There are a variety of ways in which companies will elect to communicate with the customer base. Traditional approaches included outbound calling and direct mail, while today the mix includes mobile applications and social media. When e-mail, chat and text channels are included in the interaction opportunities, the engagement strategy must be re-examined. For the customer service organization, it requires a contact center transformation to enable new context-aware engagement strategies.
A recent West Interactive (News - Alert) blog notes that in the market today, companies can no longer simply push information out to customers. Instead, the contact center transformation demands engagement with customers at the time and on the device of their choosing. To accommodate this trend, the contact center must embrace strategies that directly impact operational efficiencies, retention and growth.
Making a new engagement strategy a priority is not enough, however. The organization must be ready to embrace the contact center transformation and the challenges that can arise as a result. For one, the current reporting and analytics platforms in place may not be designed to support the optimization of customer contact strategies. At the same time, the heavily relied upon CRM (customer relationship management) solution and its data may be difficult to link to production-based data, a step that’s critical in analytics.
The customer interacting with the contact center today is very different from the customer of just a decade ago. Today, customers expect personalized service; they want companies to anticipate their needs and make adjustments where necessary to accommodate those needs. As such, the contact center transformation requires the implementation of solutions that enable a sophisticated approach to insight and analysis. For the SMB with a tight budget, such sophistication is often out of reach or must be maintained through self-service options.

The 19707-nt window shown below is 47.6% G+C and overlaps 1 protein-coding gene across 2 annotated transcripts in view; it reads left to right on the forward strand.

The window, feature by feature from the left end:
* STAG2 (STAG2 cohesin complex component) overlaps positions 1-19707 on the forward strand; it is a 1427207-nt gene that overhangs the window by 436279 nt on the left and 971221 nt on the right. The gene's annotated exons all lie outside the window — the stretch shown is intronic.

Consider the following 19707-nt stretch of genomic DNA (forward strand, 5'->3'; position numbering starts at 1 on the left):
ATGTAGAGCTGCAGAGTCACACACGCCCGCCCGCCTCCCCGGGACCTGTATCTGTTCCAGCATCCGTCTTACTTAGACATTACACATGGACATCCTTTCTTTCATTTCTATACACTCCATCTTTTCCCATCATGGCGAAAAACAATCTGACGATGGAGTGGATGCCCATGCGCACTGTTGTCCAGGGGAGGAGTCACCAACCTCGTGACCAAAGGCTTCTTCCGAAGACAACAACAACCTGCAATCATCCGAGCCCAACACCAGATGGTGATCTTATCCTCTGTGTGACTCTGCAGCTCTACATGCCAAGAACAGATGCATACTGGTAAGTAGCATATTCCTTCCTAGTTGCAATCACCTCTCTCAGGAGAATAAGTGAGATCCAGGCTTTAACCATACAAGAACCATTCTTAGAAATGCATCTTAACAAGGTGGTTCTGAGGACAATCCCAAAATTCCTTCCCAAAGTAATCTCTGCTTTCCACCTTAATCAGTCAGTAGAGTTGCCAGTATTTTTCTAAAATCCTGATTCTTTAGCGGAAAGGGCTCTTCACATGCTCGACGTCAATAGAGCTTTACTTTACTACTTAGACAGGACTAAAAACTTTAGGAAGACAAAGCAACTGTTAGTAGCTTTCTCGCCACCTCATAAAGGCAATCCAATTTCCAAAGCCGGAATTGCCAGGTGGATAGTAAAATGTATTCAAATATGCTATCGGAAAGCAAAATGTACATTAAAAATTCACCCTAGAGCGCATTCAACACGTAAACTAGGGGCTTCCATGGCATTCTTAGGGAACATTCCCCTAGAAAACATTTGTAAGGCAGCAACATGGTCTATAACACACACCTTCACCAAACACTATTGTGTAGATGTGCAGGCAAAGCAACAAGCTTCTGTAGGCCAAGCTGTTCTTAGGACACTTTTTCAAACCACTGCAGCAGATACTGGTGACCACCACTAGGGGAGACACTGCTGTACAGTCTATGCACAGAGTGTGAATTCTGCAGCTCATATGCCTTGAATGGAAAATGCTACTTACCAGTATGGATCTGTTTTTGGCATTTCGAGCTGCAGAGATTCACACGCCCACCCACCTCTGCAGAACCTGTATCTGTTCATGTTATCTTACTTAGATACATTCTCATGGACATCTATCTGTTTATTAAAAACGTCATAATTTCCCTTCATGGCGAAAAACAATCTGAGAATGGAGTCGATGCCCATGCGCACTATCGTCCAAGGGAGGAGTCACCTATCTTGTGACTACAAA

Finally, context-aware computing is a requirement for today’s customer base. This, combined with context-enriched services changes the way a company does business. Companies today have access to the sophisticated tools needed to market products and provide services when customers need them. Customers expect these solutions to be relevant to their lives and they expect the same level of delivery and customer care, regardless of the size of the organization.
Capturing and analyzing contextual data allows the company – regardless of size – to design solutions that better meet the personalized needs of the customer. This data can also be used by smaller companies seeking to optimize their contact strategies. If a contact center transformation ensures access to data through cost-effective strategies, a new plan may be put in place.
Regardless of the size of the company or the end motivation to make the change, the bottom line is that customers expect a higher level of sophistication in the care they receive, regardless of the size of the company providing it. For those organizations hoping to thrive in today’s market, there is no other acceptable approach.
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Edited by Rich Steeves